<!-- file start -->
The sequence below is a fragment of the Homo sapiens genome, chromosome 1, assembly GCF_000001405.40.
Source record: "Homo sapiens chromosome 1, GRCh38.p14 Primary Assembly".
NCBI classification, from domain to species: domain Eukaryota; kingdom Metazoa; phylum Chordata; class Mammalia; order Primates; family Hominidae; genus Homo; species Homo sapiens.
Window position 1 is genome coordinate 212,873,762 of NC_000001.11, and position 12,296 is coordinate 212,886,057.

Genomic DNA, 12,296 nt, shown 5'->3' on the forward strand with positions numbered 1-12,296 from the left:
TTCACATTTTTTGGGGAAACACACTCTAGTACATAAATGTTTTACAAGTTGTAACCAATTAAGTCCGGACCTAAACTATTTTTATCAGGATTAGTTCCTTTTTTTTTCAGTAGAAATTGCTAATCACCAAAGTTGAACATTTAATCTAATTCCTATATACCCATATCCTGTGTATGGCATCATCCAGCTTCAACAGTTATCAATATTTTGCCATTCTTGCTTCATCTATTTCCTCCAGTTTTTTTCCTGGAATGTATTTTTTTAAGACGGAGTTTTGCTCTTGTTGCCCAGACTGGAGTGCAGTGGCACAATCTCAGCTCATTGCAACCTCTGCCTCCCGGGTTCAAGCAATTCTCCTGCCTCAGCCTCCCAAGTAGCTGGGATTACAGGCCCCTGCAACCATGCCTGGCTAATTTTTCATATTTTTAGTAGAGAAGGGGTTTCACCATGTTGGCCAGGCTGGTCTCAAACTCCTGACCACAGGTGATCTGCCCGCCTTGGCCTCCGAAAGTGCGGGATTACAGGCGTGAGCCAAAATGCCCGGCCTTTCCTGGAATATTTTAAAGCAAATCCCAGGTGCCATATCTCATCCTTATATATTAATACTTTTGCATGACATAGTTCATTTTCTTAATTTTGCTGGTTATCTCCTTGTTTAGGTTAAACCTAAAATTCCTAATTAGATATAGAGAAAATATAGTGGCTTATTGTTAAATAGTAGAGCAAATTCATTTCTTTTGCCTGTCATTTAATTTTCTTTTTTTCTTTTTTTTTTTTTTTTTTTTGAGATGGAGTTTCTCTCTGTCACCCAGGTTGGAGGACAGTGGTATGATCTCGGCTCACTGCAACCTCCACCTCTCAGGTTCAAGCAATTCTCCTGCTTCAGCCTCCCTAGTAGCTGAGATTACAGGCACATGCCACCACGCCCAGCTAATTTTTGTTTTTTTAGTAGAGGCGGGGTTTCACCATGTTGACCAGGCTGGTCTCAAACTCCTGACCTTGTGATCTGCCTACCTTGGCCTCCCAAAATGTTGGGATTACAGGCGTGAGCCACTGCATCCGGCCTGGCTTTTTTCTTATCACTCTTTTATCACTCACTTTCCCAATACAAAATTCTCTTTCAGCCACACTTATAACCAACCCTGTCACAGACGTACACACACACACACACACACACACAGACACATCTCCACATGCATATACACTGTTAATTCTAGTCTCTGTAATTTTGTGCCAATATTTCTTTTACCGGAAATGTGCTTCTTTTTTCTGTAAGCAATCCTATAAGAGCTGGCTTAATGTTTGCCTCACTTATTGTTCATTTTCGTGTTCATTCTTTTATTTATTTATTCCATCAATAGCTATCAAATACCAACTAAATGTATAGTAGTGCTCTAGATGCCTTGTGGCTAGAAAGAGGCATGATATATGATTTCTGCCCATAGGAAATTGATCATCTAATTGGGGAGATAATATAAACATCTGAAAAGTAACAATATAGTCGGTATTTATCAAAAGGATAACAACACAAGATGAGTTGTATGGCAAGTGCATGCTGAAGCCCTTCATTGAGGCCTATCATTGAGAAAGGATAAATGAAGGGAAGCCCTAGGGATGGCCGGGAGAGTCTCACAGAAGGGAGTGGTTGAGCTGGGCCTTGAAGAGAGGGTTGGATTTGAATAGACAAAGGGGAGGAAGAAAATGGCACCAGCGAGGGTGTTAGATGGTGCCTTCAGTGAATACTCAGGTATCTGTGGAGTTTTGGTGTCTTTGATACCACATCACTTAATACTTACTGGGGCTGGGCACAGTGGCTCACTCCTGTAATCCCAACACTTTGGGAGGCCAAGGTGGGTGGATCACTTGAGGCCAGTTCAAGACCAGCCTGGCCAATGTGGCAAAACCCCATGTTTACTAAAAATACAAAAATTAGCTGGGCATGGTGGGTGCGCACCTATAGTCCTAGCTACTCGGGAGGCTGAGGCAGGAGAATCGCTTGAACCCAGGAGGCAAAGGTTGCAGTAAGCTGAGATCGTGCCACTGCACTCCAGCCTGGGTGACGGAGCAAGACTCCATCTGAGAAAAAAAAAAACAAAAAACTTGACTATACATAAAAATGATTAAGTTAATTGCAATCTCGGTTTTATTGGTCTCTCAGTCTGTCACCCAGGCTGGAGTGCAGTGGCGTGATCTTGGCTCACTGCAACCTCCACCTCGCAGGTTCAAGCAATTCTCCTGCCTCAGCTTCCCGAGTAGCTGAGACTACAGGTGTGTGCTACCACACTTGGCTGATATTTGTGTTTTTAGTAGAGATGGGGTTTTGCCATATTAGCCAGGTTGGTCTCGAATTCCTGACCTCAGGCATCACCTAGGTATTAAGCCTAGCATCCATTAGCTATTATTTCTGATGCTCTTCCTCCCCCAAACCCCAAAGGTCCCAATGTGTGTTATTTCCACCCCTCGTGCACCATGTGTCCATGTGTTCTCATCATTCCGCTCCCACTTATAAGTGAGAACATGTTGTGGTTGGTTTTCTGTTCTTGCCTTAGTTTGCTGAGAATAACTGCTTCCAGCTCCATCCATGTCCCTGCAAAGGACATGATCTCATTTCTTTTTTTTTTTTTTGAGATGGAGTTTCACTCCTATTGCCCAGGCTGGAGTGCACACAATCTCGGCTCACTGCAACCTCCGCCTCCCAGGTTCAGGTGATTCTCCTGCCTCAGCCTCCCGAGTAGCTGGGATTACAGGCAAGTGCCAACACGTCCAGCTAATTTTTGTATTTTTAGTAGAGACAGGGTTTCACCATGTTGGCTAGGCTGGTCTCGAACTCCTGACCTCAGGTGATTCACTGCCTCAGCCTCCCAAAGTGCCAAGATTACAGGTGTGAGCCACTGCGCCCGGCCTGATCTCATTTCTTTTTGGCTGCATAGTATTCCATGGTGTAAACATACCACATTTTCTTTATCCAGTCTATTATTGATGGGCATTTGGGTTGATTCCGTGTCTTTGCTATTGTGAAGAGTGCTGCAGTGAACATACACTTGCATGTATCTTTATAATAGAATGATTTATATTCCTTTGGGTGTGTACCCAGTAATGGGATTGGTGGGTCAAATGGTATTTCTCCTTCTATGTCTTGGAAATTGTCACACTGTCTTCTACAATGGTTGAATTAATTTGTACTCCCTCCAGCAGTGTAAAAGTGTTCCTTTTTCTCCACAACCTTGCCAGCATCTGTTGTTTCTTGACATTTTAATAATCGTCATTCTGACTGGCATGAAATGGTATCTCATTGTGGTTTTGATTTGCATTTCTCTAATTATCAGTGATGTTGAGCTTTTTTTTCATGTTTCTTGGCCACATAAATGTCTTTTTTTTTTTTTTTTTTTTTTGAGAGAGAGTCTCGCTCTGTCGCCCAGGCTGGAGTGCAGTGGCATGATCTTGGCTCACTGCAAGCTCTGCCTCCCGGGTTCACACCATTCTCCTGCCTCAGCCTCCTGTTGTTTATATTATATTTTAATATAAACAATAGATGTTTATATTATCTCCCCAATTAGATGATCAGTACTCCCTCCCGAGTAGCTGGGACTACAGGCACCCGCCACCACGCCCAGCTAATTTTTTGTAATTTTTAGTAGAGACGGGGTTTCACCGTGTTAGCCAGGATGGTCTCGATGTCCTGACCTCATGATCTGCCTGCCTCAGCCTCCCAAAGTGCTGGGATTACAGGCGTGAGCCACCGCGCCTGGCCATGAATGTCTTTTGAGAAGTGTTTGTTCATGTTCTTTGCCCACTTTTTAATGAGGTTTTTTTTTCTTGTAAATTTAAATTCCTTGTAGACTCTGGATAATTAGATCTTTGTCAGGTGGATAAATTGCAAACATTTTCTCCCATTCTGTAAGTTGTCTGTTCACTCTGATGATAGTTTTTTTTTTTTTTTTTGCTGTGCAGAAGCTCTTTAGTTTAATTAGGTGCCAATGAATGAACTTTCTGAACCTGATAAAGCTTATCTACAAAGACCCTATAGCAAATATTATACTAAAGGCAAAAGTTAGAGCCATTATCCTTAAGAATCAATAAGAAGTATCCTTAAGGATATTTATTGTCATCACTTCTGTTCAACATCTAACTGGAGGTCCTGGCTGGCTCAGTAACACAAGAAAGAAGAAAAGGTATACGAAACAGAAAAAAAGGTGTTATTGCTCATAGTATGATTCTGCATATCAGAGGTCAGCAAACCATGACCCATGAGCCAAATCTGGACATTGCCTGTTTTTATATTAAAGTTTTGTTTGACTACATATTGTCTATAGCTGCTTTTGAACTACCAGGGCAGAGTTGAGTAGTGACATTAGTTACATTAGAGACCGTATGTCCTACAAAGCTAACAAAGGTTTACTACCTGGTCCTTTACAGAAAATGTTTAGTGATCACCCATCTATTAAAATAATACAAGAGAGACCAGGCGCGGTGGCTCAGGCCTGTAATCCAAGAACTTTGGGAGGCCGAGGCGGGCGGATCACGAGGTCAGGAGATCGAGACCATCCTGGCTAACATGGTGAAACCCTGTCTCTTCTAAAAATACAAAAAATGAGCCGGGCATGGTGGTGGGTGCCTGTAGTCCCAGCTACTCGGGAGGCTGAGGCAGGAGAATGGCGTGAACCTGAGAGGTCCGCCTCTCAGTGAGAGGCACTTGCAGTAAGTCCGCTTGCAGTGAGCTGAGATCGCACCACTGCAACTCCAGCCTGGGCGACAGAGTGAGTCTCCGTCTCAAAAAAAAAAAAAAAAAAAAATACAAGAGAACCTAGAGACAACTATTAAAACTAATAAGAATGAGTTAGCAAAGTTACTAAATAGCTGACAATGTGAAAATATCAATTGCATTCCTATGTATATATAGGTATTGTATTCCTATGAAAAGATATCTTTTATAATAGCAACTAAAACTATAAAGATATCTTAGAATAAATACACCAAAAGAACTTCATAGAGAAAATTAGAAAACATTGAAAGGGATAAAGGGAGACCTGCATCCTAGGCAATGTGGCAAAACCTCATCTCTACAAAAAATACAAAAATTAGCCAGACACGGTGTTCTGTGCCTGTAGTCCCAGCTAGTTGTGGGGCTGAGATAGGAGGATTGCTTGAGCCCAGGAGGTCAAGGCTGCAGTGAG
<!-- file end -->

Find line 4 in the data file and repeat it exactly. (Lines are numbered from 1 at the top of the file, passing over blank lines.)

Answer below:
Window position 1 is genome coordinate 212,873,762 of NC_000001.11, and position 12,296 is coordinate 212,886,057.